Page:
Throughout the film Ivan presents himself as the strong silent type. Allowing others to speak for him and only speaking when directly spoken to. While Drago was originally introduced as the pride of the Soviet Union and praised as a hero, Drago does not seem to care much for his country. When his manager began to talk down to Drago for letting an American be cheered for in their country, Drago lifts him in the air by the throat and throws him away, revealing he only fights for himself and nothing else. Driven by his desire to be the best at all costs, this single-minded manner in which he pursues this goal deprives him of his humanity. Many viewers and critics have suggested that Drago was meant to symbolize America's perception of Russia: immense, powerful, and emotionless. This is made evident by his cold-blooded pulverization of Creed in an exhibition match as well as by his callous reaction towards news of his opponent's death.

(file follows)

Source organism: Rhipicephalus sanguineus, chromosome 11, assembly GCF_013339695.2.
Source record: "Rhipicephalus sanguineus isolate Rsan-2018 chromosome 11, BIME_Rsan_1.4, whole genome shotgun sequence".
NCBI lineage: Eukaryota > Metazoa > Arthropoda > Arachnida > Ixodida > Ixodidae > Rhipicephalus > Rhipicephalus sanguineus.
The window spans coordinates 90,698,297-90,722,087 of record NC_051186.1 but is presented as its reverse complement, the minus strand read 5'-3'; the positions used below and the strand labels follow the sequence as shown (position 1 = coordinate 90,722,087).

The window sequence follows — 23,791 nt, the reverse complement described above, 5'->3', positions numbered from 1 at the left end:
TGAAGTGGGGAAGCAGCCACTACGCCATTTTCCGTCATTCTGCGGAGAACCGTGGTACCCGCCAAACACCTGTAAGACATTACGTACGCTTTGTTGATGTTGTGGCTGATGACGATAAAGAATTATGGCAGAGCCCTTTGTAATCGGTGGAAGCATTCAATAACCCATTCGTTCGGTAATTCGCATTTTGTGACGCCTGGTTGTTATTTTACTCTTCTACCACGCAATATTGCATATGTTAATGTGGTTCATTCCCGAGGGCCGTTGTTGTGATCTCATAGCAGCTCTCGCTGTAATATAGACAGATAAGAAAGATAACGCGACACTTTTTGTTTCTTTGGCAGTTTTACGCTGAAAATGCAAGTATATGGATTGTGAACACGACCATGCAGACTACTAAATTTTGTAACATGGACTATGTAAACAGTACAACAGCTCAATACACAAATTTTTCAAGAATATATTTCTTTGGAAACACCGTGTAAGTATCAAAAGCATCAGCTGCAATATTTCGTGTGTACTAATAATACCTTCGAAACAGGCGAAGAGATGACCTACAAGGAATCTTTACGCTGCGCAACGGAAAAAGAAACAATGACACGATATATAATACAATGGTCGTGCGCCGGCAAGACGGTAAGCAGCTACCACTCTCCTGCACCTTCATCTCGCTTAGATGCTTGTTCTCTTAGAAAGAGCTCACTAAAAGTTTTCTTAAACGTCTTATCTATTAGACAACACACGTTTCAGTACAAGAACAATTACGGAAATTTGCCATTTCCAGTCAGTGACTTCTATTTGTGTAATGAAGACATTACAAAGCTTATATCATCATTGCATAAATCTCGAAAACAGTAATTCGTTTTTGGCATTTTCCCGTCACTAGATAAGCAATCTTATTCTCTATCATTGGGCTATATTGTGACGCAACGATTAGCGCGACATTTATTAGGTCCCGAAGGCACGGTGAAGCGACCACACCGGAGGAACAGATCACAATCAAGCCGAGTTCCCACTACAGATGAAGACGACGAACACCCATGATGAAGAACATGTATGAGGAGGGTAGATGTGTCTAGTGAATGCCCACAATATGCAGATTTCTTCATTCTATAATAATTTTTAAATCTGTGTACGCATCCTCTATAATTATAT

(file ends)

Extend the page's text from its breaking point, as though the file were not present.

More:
To avenge his friend and trainer's death, Rocky Balboa travels to the Soviet Union to fight Drago in Moscow. Rocky honours the deceased Apollo by wearing his trademark Stars-and-Stripes. As the fight starts out Drago is in the lead, but after Rocky manages to cut the Russian's eye, a stalemate is reached. Eventually, Rocky begins to take the upper hand. Noticing this, Drago's promoter, a Soviet official, insults him, saying Ivan is disgracing the Soviet Union by allowing an American to fight so admirably against one of the Soviet Union's national heroes on home soil. The enraged Drago grabs his promoter by the throat, throws him out of the ring and proclaims that he fights only for himself. The fight continues, and before the fifteenth and final round, Drago assures Rocky that he will fight "to the end." However, it is not the end Drago anticipated; he is knocked out in the dying moments of the final round, and Rocky Balboa emerges the victor. After Drago's defeat, Rocky delivers a victory speech to the crowd and Drago and his trainers, along with his wife leave in humiliation.